I know that you will be considering a number of legislative initiatives.

I have reviewed H. R. 1699 "The Emergency Mathematics and Science Education Act"

and s. 530 "Education for Economic Security Act," two of the bills you will

consider and find much in them to recommend.

With regard to S. 530 I was

pleased to note in Section 7 that vocational education has not been ignored.

I hope that as the Committee continues to consider this section it will give

special attention to the need to strengthen the basic skills components of

vocational education,

In Indiana and in many other states that are increasing

high school graduation requirements, it will be students in vocational education, more than those expecting to attend colleges and universities, who will be most

affected.

As states strengthen requirements in mathematics and science, it is

vital that some of the new courses be dosely linked to the needs of vocational

education.

I was also pleased to note that Section 8 of S. 530 includes a

reference to "employment-based programs." It is important that colleges and

universities be stimulated to devote greater attention and resources to helping

prepare those who will direct worker training and retraining programs and to

devise new kinds of instructional materials for facilitating employee training,

While the approaches vary somewhat between the two bills, both H. R. 1699

and S. 530 offer means to correct current teacher shortages in mathematics,

science, foreign language, and computer technology. These are positive efforts

and deserve to be encouraged. Loans, fellowships, teacher institutes, etc.

can attract new people into the teaching field and retain those who are

currently employed. Yet, we should be modest in our expectations regarding

what can be accomplished by depending solely upon these solutions.

The

main reason that we have a shortage of mathematics, science, and foreign

language teachers is that in order to teach these subjects it is necessary

for a person to undergo extensive training; they are demanding subjects to

teach; and teachers of these subjects can find jobs outside of education that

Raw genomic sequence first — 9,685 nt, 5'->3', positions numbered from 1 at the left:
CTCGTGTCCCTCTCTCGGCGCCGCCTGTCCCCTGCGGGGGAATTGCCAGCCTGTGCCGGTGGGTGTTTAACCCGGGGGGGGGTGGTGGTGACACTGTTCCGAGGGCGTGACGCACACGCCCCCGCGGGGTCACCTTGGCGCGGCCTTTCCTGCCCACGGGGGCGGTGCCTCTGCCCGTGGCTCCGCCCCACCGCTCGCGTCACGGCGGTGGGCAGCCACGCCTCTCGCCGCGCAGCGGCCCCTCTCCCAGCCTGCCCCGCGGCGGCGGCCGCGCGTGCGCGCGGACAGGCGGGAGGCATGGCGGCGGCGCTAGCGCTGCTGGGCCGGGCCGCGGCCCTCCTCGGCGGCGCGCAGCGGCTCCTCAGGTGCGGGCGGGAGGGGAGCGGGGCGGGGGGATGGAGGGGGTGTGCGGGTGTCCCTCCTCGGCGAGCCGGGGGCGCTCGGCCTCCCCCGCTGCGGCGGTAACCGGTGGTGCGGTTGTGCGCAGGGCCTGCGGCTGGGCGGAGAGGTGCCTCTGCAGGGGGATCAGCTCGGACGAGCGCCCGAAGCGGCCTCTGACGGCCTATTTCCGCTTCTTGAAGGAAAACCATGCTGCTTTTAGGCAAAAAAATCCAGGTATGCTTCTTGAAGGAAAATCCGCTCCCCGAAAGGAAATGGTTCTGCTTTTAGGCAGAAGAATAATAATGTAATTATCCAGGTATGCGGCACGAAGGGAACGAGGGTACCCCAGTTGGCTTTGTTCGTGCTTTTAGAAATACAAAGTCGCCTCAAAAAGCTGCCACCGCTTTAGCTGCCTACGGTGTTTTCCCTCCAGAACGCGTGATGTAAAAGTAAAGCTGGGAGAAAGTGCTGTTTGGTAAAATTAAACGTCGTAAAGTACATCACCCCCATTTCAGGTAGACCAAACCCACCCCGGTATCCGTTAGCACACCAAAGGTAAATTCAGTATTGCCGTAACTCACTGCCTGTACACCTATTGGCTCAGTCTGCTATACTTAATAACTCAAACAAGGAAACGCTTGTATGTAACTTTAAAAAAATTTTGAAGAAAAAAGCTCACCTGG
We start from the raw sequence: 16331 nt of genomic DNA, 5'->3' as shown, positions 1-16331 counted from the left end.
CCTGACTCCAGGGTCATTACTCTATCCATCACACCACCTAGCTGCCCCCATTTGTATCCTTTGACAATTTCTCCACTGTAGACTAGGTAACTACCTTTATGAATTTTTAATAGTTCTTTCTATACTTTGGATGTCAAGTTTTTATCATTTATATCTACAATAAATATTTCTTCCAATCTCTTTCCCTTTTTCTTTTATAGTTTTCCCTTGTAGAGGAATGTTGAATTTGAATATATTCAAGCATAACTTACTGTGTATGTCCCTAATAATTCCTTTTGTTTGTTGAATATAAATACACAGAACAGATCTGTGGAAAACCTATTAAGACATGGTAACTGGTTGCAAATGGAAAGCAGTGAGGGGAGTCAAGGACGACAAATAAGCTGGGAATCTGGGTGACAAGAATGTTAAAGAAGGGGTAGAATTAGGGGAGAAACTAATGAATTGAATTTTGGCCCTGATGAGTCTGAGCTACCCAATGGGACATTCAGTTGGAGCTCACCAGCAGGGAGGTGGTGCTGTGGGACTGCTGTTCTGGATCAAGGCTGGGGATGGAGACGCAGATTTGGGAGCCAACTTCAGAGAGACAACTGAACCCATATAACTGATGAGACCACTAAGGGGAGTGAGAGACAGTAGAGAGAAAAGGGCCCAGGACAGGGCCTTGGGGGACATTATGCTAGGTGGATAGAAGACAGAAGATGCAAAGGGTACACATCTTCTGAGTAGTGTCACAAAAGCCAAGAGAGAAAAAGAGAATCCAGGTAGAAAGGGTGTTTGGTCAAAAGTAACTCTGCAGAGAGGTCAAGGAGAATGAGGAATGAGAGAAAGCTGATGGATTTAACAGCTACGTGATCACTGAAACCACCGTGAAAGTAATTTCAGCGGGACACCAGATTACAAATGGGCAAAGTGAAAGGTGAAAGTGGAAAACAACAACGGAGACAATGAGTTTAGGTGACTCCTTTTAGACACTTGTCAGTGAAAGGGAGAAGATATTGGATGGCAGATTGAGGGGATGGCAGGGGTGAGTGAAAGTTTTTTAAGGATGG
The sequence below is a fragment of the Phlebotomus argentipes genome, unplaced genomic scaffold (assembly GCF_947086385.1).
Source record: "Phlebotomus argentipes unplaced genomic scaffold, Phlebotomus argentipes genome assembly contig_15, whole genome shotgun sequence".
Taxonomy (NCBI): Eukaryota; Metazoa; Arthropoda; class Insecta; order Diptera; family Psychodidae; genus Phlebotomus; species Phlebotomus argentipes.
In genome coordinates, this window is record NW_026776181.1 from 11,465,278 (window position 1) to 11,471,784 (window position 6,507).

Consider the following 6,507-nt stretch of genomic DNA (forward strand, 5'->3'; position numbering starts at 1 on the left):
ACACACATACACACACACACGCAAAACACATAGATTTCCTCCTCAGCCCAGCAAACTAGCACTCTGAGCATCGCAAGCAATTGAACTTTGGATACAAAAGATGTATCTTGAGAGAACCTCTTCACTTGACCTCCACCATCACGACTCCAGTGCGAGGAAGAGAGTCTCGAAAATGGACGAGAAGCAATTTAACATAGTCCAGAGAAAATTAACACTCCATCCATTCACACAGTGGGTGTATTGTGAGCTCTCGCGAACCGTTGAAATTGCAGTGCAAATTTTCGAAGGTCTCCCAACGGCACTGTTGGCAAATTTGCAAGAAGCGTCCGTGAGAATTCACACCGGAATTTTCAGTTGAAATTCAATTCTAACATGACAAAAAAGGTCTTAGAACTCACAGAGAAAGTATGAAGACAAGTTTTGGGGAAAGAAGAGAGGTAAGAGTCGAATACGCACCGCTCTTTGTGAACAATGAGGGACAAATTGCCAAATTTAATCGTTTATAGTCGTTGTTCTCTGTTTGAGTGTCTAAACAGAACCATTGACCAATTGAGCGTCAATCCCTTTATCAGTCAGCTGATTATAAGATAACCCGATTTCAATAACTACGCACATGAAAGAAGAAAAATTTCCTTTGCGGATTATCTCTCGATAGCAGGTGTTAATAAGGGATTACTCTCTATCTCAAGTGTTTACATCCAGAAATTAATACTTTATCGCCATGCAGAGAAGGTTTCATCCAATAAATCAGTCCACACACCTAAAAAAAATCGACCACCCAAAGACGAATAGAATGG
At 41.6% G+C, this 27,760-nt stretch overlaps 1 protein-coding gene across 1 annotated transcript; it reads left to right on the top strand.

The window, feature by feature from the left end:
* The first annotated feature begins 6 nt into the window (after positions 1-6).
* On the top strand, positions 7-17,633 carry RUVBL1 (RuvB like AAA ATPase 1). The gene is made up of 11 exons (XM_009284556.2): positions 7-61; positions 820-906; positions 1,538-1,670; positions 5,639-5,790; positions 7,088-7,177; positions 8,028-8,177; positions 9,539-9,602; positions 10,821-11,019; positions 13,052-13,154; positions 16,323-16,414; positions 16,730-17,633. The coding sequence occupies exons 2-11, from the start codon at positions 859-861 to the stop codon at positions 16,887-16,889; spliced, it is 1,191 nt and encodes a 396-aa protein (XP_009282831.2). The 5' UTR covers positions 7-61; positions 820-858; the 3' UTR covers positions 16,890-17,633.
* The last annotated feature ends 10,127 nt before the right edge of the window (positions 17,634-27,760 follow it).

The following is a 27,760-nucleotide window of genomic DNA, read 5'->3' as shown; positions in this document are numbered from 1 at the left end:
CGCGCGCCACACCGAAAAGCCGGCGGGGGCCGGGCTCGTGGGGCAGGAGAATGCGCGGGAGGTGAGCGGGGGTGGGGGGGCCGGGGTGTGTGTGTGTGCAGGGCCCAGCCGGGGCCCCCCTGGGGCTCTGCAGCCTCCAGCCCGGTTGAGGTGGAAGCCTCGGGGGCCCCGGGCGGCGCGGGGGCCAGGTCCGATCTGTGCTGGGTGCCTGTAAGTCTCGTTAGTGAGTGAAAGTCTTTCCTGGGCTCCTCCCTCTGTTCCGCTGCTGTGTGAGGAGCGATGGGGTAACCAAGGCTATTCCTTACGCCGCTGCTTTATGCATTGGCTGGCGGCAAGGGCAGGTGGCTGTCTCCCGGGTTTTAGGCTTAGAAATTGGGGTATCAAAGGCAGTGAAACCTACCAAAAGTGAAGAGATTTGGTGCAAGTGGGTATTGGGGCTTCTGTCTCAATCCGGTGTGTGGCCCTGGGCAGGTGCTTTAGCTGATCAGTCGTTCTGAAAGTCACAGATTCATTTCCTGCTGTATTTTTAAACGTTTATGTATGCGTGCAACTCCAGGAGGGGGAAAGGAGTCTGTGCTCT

pay much higher salaries than they can earn as teachers. We have let the

market mechanism operate to reduce the number of people entering the teaching

profession. By depressing the salaries of teachers, we have driven away

many of our best teachers, the most ambitious, those who can command higher

salaries in the private sector.

Until we confront this problem head on, we

shall be unable to resolve the teacher shortage problem in a fully satisfactory

way.

I also worry about the possible overlap and duplication of Federal

programs with state programs. As I have indicated, Indiana has launched a

program of forgiveable loans and fellowships to entice people into critical

shortage teaching areas.

If other states are doing the same, there will be

less need for this kind of effort by the Federal government. Frankly, I also

worry about dribbling out relatively small sums of money over a great many institutions, leaving too little at any single place to do much good.

Therefore, I have tried to think of tasks that only the Federal

government can do, that won't or can't be undertaken by any state acting

alone.

One such task is the establishment of four or five model demonstration

centers that would possess sufficient resources that they could possess and

demonstrate state-of-the-art technology for instruction and that could develop,

evaluate, and disseminate instructional materials aimed at improving instruction

in science, mathematics, foreign language, and computer education wherever

such instruction is needed: elementary and secondary schools, teacher

education, employment-based training programs, etc.

Such centers could be

located on university campuses where cooperation between scientists,

mathematicians, language experts, and teacher educators already exists.

The model centers ought to be established as partnerships that involve the

university, school authorities, and representatives of business and industry.

Federal funds might be matched with money or in-kind contributions from

the various "partners."

It is also important for Congress to recognize that most schools, colleges,

and departments of education that would be asked to host programs to train or